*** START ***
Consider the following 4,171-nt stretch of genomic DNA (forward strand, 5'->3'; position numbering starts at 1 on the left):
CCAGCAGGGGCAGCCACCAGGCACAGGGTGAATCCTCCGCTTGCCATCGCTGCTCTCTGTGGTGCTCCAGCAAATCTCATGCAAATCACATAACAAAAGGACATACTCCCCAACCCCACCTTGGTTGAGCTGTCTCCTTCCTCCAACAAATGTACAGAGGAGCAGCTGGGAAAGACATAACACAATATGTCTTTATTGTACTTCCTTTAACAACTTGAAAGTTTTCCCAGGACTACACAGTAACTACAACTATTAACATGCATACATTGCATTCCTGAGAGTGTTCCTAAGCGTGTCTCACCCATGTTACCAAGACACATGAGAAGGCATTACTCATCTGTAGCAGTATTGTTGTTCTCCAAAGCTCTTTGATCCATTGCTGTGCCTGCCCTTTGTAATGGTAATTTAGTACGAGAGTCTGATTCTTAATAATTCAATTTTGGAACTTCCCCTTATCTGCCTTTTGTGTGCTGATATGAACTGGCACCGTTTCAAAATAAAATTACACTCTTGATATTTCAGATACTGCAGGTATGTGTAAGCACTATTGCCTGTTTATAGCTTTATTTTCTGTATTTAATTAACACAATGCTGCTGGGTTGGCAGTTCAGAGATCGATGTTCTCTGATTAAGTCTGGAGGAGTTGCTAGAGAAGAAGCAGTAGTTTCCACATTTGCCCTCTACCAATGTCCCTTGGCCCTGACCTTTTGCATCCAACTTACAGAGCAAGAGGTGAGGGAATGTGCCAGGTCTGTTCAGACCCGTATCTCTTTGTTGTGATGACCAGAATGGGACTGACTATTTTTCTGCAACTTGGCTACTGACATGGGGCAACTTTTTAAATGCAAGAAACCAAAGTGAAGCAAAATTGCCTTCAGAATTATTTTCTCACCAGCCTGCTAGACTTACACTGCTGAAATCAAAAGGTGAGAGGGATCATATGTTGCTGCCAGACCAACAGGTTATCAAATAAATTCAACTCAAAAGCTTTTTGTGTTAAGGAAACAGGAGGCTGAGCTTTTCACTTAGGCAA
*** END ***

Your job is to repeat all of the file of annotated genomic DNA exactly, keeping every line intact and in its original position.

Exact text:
Consider the following 4,171-nt stretch of genomic DNA (forward strand, 5'->3'; position numbering starts at 1 on the left):
CCAGCAGGGGCAGCCACCAGGCACAGGGTGAATCCTCCGCTTGCCATCGCTGCTCTCTGTGGTGCTCCAGCAAATCTCATGCAAATCACATAACAAAAGGACATACTCCCCAACCCCACCTTGGTTGAGCTGTCTCCTTCCTCCAACAAATGTACAGAGGAGCAGCTGGGAAAGACATAACACAATATGTCTTTATTGTACTTCCTTTAACAACTTGAAAGTTTTCCCAGGACTACACAGTAACTACAACTATTAACATGCATACATTGCATTCCTGAGAGTGTTCCTAAGCGTGTCTCACCCATGTTACCAAGACACATGAGAAGGCATTACTCATCTGTAGCAGTATTGTTGTTCTCCAAAGCTCTTTGATCCATTGCTGTGCCTGCCCTTTGTAATGGTAATTTAGTACGAGAGTCTGATTCTTAATAATTCAATTTTGGAACTTCCCCTTATCTGCCTTTTGTGTGCTGATATGAACTGGCACCGTTTCAAAATAAAATTACACTCTTGATATTTCAGATACTGCAGGTATGTGTAAGCACTATTGCCTGTTTATAGCTTTATTTTCTGTATTTAATTAACACAATGCTGCTGGGTTGGCAGTTCAGAGATCGATGTTCTCTGATTAAGTCTGGAGGAGTTGCTAGAGAAGAAGCAGTAGTTTCCACATTTGCCCTCTACCAATGTCCCTTGGCCCTGACCTTTTGCATCCAACTTACAGAGCAAGAGGTGAGGGAATGTGCCAGGTCTGTTCAGACCCGTATCTCTTTGTTGTGATGACCAGAATGGGACTGACTATTTTTCTGCAACTTGGCTACTGACATGGGGCAACTTTTTAAATGCAAGAAACCAAAGTGAAGCAAAATTGCCTTCAGAATTATTTTCTCACCAGCCTGCTAGACTTACACTGCTGAAATCAAAAGGTGAGAGGGATCATATGTTGCTGCCAGACCAACAGGTTATCAAATAAATTCAACTCAAAAGCTTTTTGTGTTAAGGAAACAGGAGGCTGAGCTTTTCACTTAGGCAA